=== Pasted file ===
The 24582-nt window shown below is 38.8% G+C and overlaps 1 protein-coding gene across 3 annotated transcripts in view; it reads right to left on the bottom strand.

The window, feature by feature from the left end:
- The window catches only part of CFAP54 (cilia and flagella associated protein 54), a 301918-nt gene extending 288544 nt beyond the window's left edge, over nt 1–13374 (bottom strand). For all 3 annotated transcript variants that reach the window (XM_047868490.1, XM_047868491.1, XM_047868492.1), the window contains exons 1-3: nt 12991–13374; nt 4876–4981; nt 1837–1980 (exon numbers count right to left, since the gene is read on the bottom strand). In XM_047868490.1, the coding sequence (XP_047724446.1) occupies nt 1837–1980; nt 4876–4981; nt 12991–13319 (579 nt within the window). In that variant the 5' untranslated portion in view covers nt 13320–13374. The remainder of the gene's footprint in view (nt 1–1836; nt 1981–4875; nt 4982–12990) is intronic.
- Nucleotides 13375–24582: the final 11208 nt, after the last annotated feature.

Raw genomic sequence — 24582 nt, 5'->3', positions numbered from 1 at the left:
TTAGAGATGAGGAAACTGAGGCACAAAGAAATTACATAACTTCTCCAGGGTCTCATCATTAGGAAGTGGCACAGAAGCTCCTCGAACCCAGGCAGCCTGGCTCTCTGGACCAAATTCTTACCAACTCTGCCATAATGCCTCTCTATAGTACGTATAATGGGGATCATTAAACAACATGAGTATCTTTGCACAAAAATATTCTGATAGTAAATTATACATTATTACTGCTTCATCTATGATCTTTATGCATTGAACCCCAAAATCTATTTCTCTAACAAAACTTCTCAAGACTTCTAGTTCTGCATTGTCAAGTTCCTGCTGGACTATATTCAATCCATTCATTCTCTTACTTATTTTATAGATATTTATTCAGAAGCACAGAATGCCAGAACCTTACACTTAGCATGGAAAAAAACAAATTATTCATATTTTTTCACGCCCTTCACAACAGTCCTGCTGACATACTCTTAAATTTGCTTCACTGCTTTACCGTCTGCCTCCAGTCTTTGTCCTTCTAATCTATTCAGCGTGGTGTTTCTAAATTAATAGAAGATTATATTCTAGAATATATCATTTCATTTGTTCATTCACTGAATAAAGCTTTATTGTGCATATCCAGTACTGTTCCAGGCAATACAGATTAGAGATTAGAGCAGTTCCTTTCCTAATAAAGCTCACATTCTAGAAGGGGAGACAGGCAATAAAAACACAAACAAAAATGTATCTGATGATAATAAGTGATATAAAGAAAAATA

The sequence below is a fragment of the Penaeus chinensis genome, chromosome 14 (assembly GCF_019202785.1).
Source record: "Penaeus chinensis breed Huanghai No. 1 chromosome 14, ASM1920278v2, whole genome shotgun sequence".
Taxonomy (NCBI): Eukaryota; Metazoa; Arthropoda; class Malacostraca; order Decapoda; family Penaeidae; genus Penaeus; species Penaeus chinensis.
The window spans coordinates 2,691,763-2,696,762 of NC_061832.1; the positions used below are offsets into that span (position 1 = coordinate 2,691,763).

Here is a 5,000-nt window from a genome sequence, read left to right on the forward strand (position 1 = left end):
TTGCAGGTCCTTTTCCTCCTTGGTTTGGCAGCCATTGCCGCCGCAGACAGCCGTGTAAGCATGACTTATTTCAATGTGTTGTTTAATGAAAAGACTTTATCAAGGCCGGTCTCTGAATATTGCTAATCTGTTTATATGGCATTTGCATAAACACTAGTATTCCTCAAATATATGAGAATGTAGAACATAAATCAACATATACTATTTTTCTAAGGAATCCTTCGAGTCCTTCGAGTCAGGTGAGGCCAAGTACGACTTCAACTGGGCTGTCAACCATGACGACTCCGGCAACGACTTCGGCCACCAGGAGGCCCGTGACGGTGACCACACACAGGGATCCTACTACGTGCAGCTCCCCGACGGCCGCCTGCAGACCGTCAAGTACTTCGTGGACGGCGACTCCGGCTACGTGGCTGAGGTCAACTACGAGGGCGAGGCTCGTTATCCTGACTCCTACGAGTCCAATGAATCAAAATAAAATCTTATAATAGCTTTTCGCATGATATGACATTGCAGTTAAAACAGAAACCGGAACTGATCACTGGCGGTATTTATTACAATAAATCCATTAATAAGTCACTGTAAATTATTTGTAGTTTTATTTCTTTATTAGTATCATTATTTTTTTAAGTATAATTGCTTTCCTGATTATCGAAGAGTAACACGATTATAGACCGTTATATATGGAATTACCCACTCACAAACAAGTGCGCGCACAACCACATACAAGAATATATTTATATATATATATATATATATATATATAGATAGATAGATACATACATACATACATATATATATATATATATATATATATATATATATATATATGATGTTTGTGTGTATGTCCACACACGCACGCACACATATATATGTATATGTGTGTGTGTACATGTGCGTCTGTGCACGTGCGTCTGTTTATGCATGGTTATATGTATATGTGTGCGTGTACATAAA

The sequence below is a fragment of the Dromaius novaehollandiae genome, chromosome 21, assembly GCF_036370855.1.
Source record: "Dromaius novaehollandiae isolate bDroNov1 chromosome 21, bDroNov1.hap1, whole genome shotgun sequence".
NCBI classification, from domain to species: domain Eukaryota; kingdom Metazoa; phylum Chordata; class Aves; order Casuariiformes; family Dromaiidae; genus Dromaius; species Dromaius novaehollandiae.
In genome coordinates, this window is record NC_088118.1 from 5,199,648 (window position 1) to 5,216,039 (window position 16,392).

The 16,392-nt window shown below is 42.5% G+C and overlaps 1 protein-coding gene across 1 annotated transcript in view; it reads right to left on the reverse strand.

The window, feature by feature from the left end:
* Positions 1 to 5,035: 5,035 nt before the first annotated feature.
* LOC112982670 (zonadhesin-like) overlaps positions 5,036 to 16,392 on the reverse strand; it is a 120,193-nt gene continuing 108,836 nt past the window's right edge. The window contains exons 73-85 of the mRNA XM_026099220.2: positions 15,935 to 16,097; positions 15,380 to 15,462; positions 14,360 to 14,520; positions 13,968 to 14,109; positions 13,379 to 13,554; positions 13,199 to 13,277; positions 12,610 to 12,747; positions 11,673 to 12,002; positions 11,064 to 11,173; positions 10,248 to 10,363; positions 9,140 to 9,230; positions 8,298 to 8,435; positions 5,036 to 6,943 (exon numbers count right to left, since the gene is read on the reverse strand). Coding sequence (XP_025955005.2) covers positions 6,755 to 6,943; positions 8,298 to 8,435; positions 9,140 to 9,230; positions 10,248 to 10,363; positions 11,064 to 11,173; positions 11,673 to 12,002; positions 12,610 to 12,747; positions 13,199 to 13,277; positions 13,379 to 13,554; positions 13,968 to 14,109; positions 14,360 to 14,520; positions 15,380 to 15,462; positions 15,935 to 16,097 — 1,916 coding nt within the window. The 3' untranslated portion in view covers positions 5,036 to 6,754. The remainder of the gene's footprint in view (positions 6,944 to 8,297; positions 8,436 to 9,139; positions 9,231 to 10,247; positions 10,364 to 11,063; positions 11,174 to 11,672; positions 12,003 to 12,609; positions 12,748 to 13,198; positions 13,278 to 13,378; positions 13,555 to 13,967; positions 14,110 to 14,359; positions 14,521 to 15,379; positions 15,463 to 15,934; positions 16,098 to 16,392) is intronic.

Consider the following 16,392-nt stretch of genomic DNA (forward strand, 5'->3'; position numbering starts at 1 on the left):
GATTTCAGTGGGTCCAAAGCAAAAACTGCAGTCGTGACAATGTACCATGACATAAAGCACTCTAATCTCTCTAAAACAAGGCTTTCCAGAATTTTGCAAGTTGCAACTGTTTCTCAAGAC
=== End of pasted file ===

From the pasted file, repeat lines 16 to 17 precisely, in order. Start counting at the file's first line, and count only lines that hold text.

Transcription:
In genome coordinates, this window is record NC_088118.1 from 5,199,648 (window position 1) to 5,216,039 (window position 16,392).

The 16,392-nt window shown below is 42.5% G+C and overlaps 1 protein-coding gene across 1 annotated transcript in view; it reads right to left on the reverse strand.